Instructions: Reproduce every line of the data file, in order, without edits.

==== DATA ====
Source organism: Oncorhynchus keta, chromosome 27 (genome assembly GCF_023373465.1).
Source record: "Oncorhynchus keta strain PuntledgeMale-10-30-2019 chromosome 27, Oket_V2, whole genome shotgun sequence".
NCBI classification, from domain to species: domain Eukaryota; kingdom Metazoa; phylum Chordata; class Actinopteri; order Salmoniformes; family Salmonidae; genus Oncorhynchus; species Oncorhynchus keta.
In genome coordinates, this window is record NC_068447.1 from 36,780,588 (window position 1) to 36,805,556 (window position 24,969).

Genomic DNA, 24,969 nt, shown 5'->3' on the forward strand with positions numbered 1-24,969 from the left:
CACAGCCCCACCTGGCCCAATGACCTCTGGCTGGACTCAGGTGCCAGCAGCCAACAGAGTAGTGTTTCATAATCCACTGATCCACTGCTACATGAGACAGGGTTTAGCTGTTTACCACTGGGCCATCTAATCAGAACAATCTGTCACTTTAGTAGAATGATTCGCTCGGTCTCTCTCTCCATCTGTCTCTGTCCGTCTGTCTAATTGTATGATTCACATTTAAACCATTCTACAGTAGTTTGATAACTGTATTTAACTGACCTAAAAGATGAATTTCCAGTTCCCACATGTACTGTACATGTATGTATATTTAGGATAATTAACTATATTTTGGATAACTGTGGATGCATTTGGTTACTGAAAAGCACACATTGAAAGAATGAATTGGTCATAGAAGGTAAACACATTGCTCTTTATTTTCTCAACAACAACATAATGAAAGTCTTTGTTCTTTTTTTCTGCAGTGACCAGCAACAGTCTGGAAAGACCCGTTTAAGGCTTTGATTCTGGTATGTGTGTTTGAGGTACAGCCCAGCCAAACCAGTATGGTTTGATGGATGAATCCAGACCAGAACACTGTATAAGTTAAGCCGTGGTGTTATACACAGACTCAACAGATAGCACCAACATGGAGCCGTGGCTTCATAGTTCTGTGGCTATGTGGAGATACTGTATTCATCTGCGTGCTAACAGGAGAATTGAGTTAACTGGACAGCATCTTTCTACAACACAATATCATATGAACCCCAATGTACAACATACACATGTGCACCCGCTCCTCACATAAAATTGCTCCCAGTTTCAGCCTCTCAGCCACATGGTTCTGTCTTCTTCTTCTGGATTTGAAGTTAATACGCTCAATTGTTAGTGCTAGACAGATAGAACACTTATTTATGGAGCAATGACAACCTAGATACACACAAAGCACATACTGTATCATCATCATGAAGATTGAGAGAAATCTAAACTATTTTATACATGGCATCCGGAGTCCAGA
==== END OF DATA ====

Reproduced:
Source organism: Oncorhynchus keta, chromosome 27 (genome assembly GCF_023373465.1).
Source record: "Oncorhynchus keta strain PuntledgeMale-10-30-2019 chromosome 27, Oket_V2, whole genome shotgun sequence".
NCBI classification, from domain to species: domain Eukaryota; kingdom Metazoa; phylum Chordata; class Actinopteri; order Salmoniformes; family Salmonidae; genus Oncorhynchus; species Oncorhynchus keta.
In genome coordinates, this window is record NC_068447.1 from 36,780,588 (window position 1) to 36,805,556 (window position 24,969).

Genomic DNA, 24,969 nt, shown 5'->3' on the forward strand with positions numbered 1-24,969 from the left:
CACAGCCCCACCTGGCCCAATGACCTCTGGCTGGACTCAGGTGCCAGCAGCCAACAGAGTAGTGTTTCATAATCCACTGATCCACTGCTACATGAGACAGGGTTTAGCTGTTTACCACTGGGCCATCTAATCAGAACAATCTGTCACTTTAGTAGAATGATTCGCTCGGTCTCTCTCTCCATCTGTCTCTGTCCGTCTGTCTAATTGTATGATTCACATTTAAACCATTCTACAGTAGTTTGATAACTGTATTTAACTGACCTAAAAGATGAATTTCCAGTTCCCACATGTACTGTACATGTATGTATATTTAGGATAATTAACTATATTTTGGATAACTGTGGATGCATTTGGTTACTGAAAAGCACACATTGAAAGAATGAATTGGTCATAGAAGGTAAACACATTGCTCTTTATTTTCTCAACAACAACATAATGAAAGTCTTTGTTCTTTTTTTCTGCAGTGACCAGCAACAGTCTGGAAAGACCCGTTTAAGGCTTTGATTCTGGTATGTGTGTTTGAGGTACAGCCCAGCCAAACCAGTATGGTTTGATGGATGAATCCAGACCAGAACACTGTATAAGTTAAGCCGTGGTGTTATACACAGACTCAACAGATAGCACCAACATGGAGCCGTGGCTTCATAGTTCTGTGGCTATGTGGAGATACTGTATTCATCTGCGTGCTAACAGGAGAATTGAGTTAACTGGACAGCATCTTTCTACAACACAATATCATATGAACCCCAATGTACAACATACACATGTGCACCCGCTCCTCACATAAAATTGCTCCCAGTTTCAGCCTCTCAGCCACATGGTTCTGTCTTCTTCTTCTGGATTTGAAGTTAATACGCTCAATTGTTAGTGCTAGACAGATAGAACACTTATTTATGGAGCAATGACAACCTAGATACACACAAAGCACATACTGTATCATCATCATGAAGATTGAGAGAAATCTAAACTATTTTATACATGGCATCCGGAGTCCAGA